After becoming licensed and gaining experience, architects take on increasingly responsible duties, eventually managing entire projects. In large firms, architects may advance to supervisory or managerial positions. Some architects become partners in established firms; others set up their own practice.

Several States require continuing education to maintain a license, and many more States are expected to adopt mandatory continuing education. Requirements vary by State, but usually involve the completion of a certain number of credits every year or two through seminars, workshops, formal university classes, conferences, self-study courses, or other sources.

Job Outlook [About this section]  Index

Prospective architects may face competition for entry-level jobs, especially if the number of architectural degrees awarded remain at current levels or increases. Employment of architects is projected to grow about as fast as the average for all occupations through 2008 and additional job openings will stem from the need to replace architects who retire or leave the labor force for other reasons. However, many individuals are attracted to this occupation, and the number of applicants often exceeds the number of available jobs, especially in the most prestigious firms. Prospective architects who complete at least one summer internship—either paid or unpaid—while in school and who know CADD technology (especially that which conforms to the new national standards) will have a distinct advantage in obtaining an intern-architect position after graduation.

Employment of architects is strongly tied to the level of local construction, particularly nonresidential structures such as office buildings, shopping centers, schools, and healthcare facilities. After a boom in non-residential construction during the 1980s, building slowed significantly during the first half of the 1990s. Despite slower labor force growth and increases in telecommuting and flexiplace work, however, non-residential construction is expected to grow more quickly between 1998 and 2008 than during the previous decade, driving demand for more architects.

As the stock of buildings ages, demand for remodeling and repair work should grow considerably. The needed renovation and rehabilitation of old buildings, particularly in urban areas where space for new buildings is becoming limited, is expected to provide many job opportunities for architects. In addition, demographic trends and changes in health care delivery are influencing the demand for certain institutional structures, and should also provide more jobs for architects in the future. For example, increases in the school-age population have resulted in new school construction. Additions to existing schools (especially colleges and universities), as well as overall modernization, will continue to add to demand for architects through 2008. Growth is expected in the number of adult care centers, assisted-living facilities, and community health clinics, all of which are preferable, less costly alternatives to hospitals and nursing homes.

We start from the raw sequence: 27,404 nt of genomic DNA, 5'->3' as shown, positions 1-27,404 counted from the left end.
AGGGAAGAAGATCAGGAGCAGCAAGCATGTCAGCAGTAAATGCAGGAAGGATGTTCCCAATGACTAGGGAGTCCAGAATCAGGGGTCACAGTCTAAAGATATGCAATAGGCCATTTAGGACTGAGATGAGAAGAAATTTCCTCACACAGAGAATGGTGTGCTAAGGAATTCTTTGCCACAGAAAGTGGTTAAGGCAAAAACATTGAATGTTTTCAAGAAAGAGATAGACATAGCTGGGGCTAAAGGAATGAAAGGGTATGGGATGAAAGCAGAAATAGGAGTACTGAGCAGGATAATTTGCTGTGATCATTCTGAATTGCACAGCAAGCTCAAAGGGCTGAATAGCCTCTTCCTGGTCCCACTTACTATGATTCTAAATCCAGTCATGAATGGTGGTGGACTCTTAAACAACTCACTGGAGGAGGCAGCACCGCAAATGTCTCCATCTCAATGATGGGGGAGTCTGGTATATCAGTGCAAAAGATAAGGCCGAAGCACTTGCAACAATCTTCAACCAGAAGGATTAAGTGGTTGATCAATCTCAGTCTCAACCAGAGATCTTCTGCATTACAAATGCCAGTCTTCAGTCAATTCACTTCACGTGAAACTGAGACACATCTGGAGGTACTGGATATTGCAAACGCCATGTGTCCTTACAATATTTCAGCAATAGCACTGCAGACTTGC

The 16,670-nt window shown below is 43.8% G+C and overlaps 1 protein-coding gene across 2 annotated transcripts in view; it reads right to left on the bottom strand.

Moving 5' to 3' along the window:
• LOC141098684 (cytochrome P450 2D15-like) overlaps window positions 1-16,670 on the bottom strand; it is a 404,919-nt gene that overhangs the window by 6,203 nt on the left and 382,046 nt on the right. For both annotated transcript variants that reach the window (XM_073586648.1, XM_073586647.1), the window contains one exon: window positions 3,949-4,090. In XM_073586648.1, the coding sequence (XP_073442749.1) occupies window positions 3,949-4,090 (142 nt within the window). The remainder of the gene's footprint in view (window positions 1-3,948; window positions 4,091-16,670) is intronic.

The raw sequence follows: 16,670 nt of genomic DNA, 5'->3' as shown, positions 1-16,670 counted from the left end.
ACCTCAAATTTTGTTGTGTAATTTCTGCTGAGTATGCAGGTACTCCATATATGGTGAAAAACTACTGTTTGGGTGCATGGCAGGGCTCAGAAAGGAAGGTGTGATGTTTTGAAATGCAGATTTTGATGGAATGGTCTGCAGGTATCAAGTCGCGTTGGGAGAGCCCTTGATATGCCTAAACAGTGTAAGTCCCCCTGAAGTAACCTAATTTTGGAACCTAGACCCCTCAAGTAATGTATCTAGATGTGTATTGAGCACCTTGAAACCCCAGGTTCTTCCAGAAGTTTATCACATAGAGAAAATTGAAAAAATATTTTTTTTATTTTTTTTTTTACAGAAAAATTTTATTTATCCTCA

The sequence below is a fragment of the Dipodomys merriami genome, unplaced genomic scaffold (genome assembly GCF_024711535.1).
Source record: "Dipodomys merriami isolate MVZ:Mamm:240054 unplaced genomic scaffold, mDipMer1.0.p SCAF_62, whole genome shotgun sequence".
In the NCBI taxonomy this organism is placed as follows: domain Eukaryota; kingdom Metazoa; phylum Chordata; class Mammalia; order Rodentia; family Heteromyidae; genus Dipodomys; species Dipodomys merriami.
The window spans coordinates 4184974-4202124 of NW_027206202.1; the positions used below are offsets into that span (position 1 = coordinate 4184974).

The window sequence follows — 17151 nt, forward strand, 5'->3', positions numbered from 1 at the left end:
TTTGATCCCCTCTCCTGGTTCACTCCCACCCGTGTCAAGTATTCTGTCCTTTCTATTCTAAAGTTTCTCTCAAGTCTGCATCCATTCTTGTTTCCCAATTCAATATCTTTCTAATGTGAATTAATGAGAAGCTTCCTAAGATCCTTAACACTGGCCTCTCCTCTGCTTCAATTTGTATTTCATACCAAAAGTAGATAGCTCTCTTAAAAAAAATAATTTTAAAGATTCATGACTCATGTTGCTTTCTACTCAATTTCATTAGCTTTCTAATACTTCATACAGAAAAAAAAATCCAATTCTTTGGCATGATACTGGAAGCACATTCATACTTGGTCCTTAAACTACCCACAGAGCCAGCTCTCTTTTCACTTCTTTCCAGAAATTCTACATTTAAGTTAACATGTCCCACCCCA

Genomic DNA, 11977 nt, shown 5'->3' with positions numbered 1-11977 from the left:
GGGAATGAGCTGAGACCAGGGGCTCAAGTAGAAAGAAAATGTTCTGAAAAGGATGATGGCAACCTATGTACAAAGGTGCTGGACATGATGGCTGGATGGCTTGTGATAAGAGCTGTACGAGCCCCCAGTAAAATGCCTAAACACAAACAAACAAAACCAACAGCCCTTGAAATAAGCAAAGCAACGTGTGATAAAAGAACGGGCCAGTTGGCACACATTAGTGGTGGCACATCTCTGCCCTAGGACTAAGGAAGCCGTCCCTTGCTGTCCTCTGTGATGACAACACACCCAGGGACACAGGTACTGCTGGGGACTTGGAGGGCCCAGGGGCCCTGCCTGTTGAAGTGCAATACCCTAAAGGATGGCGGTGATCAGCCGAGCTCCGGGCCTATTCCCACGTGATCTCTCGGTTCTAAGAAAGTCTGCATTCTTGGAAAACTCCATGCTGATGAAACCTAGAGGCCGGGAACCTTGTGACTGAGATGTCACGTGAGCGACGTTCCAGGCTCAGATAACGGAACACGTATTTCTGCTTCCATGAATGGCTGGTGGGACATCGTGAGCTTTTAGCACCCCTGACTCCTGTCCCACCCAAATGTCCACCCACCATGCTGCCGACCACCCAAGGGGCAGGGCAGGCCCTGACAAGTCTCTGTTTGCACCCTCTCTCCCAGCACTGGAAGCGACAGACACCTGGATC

Because construction—particularly office and retail—is sensitive to cyclical changes in the economy, architects will face particularly strong competition for jobs or clients during recessions, and layoffs may occur. Those involved in the design of institutional buildings such as schools, hospitals, nursing homes, and correctional facilities, will be less affected by fluctuations in the economy.

Even in times of overall good job opportunities, however, there may be areas of the country with poor opportunities. Architects who are licensed to practice in one State must meet the licensing requirements of other States before practicing elsewhere. These requirements are becoming more standardized, however, facilitating movement to other States.

Earnings [About this section]  Index

Median annual earnings of architects were $47,710 in 1998. The middle 50 percent earned between $37,380 and $68,920. The lowest 10 percent earned less than $30,030 and the highest 10 percent earned more than $87,460.

According to the American Institute of Architects, the median compensation, including bonuses, for intern-architects in architectural firms was $35,200 in 1999. Licensed architects with 3 to 5 of years experience had median earnings of $41,100; licensed architects with 8 to 10 years of experience, but who were not managers or principals of a firm, earned $54,700. Principals or partners of firms had median earnings of $132,500 in 1999, although partners in some large practices earned considerably more. Similar to other industries, small architectural firms (fewer than 5 employees) are less likely than larger firms to provide employee benefits.

Earnings of partners in established architectural firms may fluctuate because of changing business conditions. Some architects may have difficulty establishing their own practices, and may go through a period when their expenses are greater than their income, requiring substantial financial resources.

Related Occupations [About this section]  Index

Architects design and construct buildings and related structures. Others who engage in similar work are landscape architects, building contractors, civil engineers, urban planners, interior designers, industrial designers, and graphic designers.

Sources of Additional Information [About this section]  Index

Disclaimer: Links to other Internet sites are provided for your convenience and do not constitute an endorsement.

Information about education and careers in architecture can be obtained from:

  • Careers in Architecture Program, The American Institute of Architects, 1735 New York Ave. NW., Washington, DC 20006. Internet: http://www.aiaonline.com